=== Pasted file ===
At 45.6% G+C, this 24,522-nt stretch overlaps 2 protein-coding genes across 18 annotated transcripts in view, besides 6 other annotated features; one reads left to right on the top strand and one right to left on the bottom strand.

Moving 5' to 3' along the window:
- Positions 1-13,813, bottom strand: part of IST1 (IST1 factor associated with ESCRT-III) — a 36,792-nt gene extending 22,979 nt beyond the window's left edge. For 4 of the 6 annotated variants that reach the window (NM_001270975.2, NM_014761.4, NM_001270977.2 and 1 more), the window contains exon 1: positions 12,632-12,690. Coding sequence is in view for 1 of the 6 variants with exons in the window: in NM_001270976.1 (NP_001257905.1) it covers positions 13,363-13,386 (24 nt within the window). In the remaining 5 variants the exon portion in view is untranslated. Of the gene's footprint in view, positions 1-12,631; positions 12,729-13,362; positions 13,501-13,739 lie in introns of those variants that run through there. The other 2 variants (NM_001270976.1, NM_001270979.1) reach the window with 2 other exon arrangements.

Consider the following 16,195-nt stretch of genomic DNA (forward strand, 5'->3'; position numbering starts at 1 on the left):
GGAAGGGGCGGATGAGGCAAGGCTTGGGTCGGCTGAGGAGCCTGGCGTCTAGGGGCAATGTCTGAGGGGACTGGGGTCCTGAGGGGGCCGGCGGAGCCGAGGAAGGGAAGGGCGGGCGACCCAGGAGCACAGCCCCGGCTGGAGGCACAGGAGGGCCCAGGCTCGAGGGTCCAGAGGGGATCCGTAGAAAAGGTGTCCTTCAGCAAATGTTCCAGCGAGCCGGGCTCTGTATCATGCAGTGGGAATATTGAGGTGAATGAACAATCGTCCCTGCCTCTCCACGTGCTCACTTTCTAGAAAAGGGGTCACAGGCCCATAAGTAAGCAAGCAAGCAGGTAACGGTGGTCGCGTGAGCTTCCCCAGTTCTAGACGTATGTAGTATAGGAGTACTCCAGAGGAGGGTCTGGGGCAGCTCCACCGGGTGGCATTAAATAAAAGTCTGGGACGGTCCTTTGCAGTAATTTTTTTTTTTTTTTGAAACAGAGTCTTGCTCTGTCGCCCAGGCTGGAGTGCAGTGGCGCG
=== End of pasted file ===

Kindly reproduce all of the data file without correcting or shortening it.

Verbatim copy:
At 45.6% G+C, this 24,522-nt stretch overlaps 2 protein-coding genes across 18 annotated transcripts in view, besides 6 other annotated features; one reads left to right on the top strand and one right to left on the bottom strand.

Moving 5' to 3' along the window:
- Positions 1-13,813, bottom strand: part of IST1 (IST1 factor associated with ESCRT-III) — a 36,792-nt gene extending 22,979 nt beyond the window's left edge. For 4 of the 6 annotated variants that reach the window (NM_001270975.2, NM_014761.4, NM_001270977.2 and 1 more), the window contains exon 1: positions 12,632-12,690. Coding sequence is in view for 1 of the 6 variants with exons in the window: in NM_001270976.1 (NP_001257905.1) it covers positions 13,363-13,386 (24 nt within the window). In the remaining 5 variants the exon portion in view is untranslated. Of the gene's footprint in view, positions 1-12,631; positions 12,729-13,362; positions 13,501-13,739 lie in introns of those variants that run through there. The other 2 variants (NM_001270976.1, NM_001270979.1) reach the window with 2 other exon arrangements.

Consider the following 16,195-nt stretch of genomic DNA (forward strand, 5'->3'; position numbering starts at 1 on the left):
GGAAGGGGCGGATGAGGCAAGGCTTGGGTCGGCTGAGGAGCCTGGCGTCTAGGGGCAATGTCTGAGGGGACTGGGGTCCTGAGGGGGCCGGCGGAGCCGAGGAAGGGAAGGGCGGGCGACCCAGGAGCACAGCCCCGGCTGGAGGCACAGGAGGGCCCAGGCTCGAGGGTCCAGAGGGGATCCGTAGAAAAGGTGTCCTTCAGCAAATGTTCCAGCGAGCCGGGCTCTGTATCATGCAGTGGGAATATTGAGGTGAATGAACAATCGTCCCTGCCTCTCCACGTGCTCACTTTCTAGAAAAGGGGTCACAGGCCCATAAGTAAGCAAGCAAGCAGGTAACGGTGGTCGCGTGAGCTTCCCCAGTTCTAGACGTATGTAGTATAGGAGTACTCCAGAGGAGGGTCTGGGGCAGCTCCACCGGGTGGCATTAAATAAAAGTCTGGGACGGTCCTTTGCAGTAATTTTTTTTTTTTTTTGAAACAGAGTCTTGCTCTGTCGCCCAGGCTGGAGTGCAGTGGCGCG